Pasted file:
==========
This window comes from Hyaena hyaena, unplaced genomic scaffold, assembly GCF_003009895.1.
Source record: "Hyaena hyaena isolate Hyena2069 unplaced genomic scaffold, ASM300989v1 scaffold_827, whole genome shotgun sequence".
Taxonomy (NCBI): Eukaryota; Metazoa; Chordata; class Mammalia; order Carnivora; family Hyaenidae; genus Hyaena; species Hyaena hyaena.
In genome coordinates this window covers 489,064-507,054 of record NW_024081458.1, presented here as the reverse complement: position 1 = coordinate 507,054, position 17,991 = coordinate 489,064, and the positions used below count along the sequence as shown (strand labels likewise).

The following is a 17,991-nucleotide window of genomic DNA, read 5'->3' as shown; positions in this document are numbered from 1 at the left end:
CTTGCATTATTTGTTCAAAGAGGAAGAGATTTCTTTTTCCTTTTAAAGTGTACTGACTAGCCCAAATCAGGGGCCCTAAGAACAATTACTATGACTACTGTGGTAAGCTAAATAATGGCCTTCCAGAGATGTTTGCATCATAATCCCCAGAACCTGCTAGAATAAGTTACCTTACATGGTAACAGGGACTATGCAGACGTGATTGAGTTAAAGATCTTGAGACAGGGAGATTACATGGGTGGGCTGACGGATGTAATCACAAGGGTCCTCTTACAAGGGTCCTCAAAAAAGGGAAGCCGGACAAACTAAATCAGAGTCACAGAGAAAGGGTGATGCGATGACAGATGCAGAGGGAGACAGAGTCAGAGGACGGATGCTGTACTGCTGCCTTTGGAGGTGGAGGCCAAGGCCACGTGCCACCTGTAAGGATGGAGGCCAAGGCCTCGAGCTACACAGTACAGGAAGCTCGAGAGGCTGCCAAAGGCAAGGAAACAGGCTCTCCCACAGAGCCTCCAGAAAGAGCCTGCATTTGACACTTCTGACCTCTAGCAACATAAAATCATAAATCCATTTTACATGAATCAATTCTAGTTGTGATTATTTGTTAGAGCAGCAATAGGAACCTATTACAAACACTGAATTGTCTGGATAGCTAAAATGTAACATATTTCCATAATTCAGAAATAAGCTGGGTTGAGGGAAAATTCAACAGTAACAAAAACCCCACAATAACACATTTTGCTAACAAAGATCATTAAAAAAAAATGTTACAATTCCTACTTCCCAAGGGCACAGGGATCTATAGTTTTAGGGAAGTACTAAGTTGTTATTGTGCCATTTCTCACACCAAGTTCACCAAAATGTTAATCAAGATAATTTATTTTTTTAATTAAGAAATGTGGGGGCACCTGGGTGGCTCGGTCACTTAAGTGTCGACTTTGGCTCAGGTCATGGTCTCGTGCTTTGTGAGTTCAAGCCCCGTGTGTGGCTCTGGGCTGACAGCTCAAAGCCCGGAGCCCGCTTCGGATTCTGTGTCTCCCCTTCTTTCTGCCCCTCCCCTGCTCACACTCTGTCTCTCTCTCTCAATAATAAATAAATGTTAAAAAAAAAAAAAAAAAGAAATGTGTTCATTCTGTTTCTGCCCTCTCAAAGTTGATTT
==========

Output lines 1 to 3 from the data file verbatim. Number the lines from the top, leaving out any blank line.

This window comes from Hyaena hyaena, unplaced genomic scaffold, assembly GCF_003009895.1.
Source record: "Hyaena hyaena isolate Hyena2069 unplaced genomic scaffold, ASM300989v1 scaffold_827, whole genome shotgun sequence".
Taxonomy (NCBI): Eukaryota; Metazoa; Chordata; class Mammalia; order Carnivora; family Hyaenidae; genus Hyaena; species Hyaena hyaena.